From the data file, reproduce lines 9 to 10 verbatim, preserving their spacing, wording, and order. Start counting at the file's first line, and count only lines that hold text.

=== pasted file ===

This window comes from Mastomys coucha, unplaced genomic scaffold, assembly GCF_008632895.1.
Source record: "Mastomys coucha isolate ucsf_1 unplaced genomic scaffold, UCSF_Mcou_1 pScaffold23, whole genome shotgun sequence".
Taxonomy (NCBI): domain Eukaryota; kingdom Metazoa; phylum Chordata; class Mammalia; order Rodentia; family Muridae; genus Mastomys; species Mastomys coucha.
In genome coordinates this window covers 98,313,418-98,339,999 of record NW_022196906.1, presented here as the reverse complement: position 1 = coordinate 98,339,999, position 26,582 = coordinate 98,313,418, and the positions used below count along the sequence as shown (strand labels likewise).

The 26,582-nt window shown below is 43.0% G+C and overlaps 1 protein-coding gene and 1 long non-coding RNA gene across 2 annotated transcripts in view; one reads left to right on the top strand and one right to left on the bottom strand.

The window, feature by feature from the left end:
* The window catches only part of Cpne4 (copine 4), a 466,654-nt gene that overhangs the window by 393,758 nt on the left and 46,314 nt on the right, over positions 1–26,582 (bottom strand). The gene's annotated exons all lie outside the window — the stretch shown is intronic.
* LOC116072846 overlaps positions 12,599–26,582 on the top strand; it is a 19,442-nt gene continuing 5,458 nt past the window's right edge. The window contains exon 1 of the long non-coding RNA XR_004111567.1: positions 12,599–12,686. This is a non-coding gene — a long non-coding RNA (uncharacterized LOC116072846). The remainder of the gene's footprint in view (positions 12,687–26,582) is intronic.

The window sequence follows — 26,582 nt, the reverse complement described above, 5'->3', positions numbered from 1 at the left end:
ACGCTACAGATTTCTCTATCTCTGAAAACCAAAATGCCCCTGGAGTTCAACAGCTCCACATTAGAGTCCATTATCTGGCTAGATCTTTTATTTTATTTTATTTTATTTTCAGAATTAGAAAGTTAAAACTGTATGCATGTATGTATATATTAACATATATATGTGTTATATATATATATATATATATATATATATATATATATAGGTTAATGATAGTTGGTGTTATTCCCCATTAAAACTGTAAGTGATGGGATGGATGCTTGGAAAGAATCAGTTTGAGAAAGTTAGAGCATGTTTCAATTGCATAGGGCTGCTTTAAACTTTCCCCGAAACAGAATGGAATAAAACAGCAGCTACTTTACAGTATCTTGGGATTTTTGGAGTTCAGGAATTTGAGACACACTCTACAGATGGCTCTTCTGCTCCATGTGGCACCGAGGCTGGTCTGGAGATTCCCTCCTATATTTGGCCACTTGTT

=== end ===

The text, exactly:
The window sequence follows — 26,582 nt, the reverse complement described above, 5'->3', positions numbered from 1 at the left end:
ACGCTACAGATTTCTCTATCTCTGAAAACCAAAATGCCCCTGGAGTTCAACAGCTCCACATTAGAGTCCATTATCTGGCTAGATCTTTTATTTTATTTTATTTTATTTTCAGAATTAGAAAGTTAAAACTGTATGCATGTATGTATATATTAACATATATATGTGTTATATATATATATATATATATATATATATATATATATAGGTTAATGATAGTTGGTGTTATTCCCCATTAAAACTGTAAGTGATGGGATGGATGCTTGGAAAGAATCAGTTTGAGAAAGTTAGAGCATGTTTCAATTGCATAGGGCTGCTTTAAACTTTCCCCGAAACAGAATGGAATAAAACAGCAGCTACTTTACAGTATCTTGGGATTTTTGGAGTTCAGGAATTTGAGACACACTCTACAGATGGCTCTTCTGCTCCATGTGGCACCGAGGCTGGTCTGGAGATTCCCTCCTATATTTGGCCACTTGTT